peruke

(redirected from Perukes)
Also found in: Thesaurus, Medical, Encyclopedia.
Related to Perukes: periwig

pe·ruke

 (pə-ro͞ok′)
n.
A wig, especially one worn by men in the 1600s and 1700s; a periwig.

[Early Modern English, from Middle French parrucque, perruque, natural head of long hair, wig, possibly from perroquet, parakeet (perhaps in reference to the parakeet's erectile head feathers) ; see parakeet.]
American Heritage® Dictionary of the English Language, Fifth Edition. Copyright © 2016 by Houghton Mifflin Harcourt Publishing Company. Published by Houghton Mifflin Harcourt Publishing Company. All rights reserved.

peruke

(pəˈruːk)
n
(Clothing & Fashion) a type of wig for men, fashionable in the 17th and 18th centuries. Also called: periwig
[C16: from French perruque, from Italian perrucca wig, of obscure origin]
Collins English Dictionary – Complete and Unabridged, 12th Edition 2014 © HarperCollins Publishers 1991, 1994, 1998, 2000, 2003, 2006, 2007, 2009, 2011, 2014

pe•ruke

(pəˈruk)

n.
a man's wig of the 17th and 18th centuries, usu. powdered and gathered at the back of the neck with a ribbon; periwig.
[1540–50; < Middle French perruque head of hair, wig]
Random House Kernerman Webster's College Dictionary, © 2010 K Dictionaries Ltd. Copyright 2005, 1997, 1991 by Random House, Inc. All rights reserved.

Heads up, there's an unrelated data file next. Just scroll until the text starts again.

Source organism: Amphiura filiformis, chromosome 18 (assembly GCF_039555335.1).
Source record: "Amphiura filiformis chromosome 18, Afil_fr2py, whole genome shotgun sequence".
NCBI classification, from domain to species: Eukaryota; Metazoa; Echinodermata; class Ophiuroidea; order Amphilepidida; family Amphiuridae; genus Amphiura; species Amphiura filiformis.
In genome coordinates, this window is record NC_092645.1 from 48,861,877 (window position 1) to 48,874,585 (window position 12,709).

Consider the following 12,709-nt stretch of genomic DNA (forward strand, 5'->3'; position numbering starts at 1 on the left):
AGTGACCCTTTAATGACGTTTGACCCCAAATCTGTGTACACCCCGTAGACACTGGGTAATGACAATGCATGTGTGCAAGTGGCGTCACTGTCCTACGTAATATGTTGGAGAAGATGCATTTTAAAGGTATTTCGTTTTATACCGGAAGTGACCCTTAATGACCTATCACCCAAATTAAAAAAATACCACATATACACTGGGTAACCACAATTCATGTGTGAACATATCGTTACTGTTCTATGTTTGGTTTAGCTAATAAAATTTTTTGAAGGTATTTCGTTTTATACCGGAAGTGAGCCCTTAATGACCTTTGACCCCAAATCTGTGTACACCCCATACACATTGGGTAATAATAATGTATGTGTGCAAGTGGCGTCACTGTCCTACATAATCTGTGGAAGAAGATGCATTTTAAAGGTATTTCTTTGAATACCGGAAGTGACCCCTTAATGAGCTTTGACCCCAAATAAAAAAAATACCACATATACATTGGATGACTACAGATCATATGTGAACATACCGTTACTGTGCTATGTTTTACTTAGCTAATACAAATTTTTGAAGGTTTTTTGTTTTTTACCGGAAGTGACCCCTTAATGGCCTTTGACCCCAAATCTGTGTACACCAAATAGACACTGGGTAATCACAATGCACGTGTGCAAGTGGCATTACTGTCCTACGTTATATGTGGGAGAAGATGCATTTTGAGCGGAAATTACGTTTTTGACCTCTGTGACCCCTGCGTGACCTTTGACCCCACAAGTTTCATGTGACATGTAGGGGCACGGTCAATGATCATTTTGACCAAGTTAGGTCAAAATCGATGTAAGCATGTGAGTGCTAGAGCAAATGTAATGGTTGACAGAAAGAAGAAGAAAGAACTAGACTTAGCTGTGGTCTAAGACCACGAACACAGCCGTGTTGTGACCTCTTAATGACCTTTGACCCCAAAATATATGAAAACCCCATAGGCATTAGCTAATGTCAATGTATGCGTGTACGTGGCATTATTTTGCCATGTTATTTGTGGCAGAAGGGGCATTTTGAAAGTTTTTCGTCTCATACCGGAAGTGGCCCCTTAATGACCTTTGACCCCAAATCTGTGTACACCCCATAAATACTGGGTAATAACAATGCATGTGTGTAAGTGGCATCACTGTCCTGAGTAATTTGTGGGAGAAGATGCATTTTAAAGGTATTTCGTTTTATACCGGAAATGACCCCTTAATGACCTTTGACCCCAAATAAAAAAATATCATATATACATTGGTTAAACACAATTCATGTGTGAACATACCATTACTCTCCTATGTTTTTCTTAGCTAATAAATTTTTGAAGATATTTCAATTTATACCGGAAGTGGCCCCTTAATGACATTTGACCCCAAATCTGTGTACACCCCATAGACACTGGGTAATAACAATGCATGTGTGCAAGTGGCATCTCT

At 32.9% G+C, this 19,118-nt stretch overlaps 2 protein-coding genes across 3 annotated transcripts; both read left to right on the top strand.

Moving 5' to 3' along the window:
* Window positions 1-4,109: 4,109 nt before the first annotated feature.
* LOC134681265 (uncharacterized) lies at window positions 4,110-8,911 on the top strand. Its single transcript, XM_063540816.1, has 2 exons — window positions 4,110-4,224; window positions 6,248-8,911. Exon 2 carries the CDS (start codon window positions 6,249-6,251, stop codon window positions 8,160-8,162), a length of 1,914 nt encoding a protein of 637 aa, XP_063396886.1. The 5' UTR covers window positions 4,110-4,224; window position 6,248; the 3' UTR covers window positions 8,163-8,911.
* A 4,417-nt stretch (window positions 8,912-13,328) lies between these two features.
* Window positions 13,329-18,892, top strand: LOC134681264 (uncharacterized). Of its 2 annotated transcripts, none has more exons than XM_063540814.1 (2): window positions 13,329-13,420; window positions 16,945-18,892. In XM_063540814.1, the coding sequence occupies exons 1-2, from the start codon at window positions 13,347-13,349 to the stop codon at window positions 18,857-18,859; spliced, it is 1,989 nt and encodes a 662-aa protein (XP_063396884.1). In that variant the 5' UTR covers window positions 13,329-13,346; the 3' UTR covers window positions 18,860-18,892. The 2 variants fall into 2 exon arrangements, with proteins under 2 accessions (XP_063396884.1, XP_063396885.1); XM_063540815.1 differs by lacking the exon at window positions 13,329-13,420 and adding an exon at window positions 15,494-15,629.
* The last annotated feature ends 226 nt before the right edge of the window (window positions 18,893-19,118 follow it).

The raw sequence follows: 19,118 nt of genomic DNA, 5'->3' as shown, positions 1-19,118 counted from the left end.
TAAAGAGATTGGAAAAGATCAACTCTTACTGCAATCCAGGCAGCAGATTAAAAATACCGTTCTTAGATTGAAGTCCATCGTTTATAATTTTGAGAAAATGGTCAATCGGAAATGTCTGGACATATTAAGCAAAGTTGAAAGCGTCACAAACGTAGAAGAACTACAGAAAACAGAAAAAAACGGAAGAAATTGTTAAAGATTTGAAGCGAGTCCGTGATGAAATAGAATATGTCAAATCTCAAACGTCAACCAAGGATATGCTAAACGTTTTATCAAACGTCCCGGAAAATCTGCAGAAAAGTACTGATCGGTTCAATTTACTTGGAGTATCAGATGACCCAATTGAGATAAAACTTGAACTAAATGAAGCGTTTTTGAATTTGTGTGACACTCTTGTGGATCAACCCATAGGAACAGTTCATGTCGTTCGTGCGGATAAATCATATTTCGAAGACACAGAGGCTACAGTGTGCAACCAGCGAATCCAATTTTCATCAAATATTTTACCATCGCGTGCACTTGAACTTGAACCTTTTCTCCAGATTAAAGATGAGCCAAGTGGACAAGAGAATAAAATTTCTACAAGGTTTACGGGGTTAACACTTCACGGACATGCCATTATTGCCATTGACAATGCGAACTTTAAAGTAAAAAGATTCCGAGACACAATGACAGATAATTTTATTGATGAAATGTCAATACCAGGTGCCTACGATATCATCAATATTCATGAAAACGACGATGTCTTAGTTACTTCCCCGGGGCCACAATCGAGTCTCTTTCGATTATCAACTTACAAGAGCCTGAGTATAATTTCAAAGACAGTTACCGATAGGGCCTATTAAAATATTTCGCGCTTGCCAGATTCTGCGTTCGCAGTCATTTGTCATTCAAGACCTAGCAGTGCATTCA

ThesaurusAntonymsRelated WordsSynonymsLegend:
Noun1.peruke - a wig for men that was fashionable in the 17th and 18th centuriesperuke - a wig for men that was fashionable in the 17th and 18th centuries
wig - hairpiece covering the head and made of real or synthetic hair
Based on WordNet 3.0, Farlex clipart collection. © 2003-2012 Princeton University, Farlex Inc.
References in classic literature ?
His head was covered with a peruke, so daintily powdered and adjusted that it would have been sacrilege to disorder it with a hat; which, therefore (and it was a gold-laced hat, set off with a snowy feather), he carried beneath his arm.
Include a craft and make toilet paper wigs or "perukes" (as they were called in those days) and have students perform while wearing the wigs.
(The director's close collaborator and cinematographer Martin Gschlacht continues to have a weakness for finicky rack focus, though his zooms have become more graceful since the self-conscious flourishes of Lovely Rita.) Every composition seems sprucely groomed for precise effect, Hausner's evocation of the Empire era evading the usual parade of perukes while nevertheless reveling in period fashion and decor--high-waisted dresses, trompe l'oeil doors, and infinite shades of vermilion and emerald.